Armand Heitz: Farmer of the Past, Present, & Future

Armand Heitz: Farmer of the Past, Present, & Future

My Burgundy experience began with a half day of harvesting grapes at Armand Heitz, a winery in Chassagne-Montrachet.

It was the perfect first day because Armand Heitz is a good example of the direction Burgundy is heading in. Armand is straddling classic Burgundian grapes, methods, and styles, while innovating with sustainable practices and new wine tourism options.

During our visit, we harvested chardonnay grapes (in 90+ degree bright sunny weather), ate a freshly grilled burger made from livestock and vegetables from the Armand estate, and marvelled at the modern updates Armand's wife, an architect, integrated into their chateau.

We also discussed Armand's vision for the future: to leverage 8,000 years of farming practices to propel his business into the future.

This means sustainable farming practices: hand harvesting grapes to protect the quality and longevity of the plants, incorporating farm animals and biodiversity into the estate, and abstaining for the "cides" : pesticides, herbicides, fungicides, etc.

Finally, we discussed challenges to the industry. Namely, climate change and big wine corporation. Independently owned wineries are fighter harder and harder to stay in business amidst global warming's effects on their harvest and big wine companies with their seductive financial offers. And margins in the industry are already low.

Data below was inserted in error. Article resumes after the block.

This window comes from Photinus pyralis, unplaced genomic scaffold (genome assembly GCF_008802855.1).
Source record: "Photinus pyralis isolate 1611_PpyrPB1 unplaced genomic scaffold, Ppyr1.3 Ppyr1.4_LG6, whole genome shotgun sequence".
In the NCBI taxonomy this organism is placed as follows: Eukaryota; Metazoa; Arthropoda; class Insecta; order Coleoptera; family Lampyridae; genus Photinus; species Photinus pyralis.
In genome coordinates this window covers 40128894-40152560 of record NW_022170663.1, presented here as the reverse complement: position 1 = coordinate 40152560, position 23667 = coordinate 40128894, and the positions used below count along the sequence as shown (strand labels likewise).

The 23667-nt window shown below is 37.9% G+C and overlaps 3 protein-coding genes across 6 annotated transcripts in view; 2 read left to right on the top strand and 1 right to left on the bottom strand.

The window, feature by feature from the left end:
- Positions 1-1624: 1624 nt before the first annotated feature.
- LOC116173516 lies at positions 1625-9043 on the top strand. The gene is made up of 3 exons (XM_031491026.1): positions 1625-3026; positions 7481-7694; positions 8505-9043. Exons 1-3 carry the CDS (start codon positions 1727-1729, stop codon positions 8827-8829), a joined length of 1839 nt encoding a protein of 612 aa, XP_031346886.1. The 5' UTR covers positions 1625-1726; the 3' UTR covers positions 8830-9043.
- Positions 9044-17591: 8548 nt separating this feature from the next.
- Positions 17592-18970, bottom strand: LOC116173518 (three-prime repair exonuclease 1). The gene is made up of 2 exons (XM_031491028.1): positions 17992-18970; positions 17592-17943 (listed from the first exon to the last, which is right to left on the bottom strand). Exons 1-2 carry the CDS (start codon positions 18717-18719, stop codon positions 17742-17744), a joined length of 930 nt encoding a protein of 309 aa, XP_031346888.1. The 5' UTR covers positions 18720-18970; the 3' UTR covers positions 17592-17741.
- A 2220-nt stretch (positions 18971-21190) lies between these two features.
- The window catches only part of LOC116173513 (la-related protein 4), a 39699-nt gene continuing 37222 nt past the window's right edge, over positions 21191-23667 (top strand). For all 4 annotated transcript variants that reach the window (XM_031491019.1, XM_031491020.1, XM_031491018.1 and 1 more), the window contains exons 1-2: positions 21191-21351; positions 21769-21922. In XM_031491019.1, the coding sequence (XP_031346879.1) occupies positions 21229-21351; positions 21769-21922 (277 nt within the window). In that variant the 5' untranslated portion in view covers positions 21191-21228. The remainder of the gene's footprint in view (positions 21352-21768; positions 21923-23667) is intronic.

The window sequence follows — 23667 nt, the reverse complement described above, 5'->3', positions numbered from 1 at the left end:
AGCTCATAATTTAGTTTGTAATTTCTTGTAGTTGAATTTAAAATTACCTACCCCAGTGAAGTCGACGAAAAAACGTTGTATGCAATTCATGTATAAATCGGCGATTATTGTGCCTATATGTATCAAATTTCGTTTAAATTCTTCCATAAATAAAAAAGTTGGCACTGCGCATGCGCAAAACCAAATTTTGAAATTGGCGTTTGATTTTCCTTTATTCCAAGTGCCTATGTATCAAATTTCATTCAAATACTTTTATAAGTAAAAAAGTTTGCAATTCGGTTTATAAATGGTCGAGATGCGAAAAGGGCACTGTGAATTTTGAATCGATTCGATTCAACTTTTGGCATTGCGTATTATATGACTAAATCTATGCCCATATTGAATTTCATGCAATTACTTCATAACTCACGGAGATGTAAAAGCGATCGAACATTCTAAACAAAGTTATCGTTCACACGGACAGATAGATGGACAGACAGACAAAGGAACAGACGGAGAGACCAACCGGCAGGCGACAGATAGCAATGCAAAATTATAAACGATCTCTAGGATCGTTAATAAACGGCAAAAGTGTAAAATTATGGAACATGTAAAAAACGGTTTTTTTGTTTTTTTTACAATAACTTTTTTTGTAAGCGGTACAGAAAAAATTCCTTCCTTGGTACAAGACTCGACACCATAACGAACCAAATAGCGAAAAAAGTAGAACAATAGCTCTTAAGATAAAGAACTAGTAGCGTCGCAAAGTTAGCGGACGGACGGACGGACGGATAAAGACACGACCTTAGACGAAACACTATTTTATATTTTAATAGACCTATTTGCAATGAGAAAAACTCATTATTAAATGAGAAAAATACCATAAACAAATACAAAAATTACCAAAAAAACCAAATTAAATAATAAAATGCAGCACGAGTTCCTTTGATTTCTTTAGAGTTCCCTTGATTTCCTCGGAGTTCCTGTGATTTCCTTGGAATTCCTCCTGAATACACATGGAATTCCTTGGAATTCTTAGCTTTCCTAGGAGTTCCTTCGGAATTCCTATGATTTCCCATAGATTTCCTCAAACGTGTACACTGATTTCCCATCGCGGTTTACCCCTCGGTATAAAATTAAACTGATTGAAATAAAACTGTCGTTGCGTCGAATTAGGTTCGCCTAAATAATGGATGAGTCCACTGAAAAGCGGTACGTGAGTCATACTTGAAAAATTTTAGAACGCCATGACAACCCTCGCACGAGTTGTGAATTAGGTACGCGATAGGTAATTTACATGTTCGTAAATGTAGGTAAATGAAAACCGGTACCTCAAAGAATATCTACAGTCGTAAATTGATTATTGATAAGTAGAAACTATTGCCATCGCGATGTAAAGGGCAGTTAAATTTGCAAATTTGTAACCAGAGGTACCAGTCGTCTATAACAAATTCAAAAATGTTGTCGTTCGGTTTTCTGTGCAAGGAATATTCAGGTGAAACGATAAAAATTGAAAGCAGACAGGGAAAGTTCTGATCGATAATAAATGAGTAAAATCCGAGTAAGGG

Armand's solution to this problem is to diversity his offerings. In addition to selling wine, he offers wine tourism, lodging for short stays, and a restaurant that incorporates his estate-grown vegetables and livestock.

This level of creativity and flexibility is necessary in the current wine climate. I advise buying from independently owned wineries whenever possible to support passion-driven craft and to encourage their efforts to modernize and creatively serve consumers.

Armand Heitz bottle suggestions (all $40 - $60):

  • 2020 Lulune from Beaune - easy drinking Chardonnay. Lulune means "small spring"
  • 2020 Parcelle Interdite Vin de France - this is a Sauvignon Blanc. "Parcelle Interdite" means "prohibited plot" because Sauvy B isn't one of the official Burgundian grapes, but climate change is creating better conditions for hte grape.


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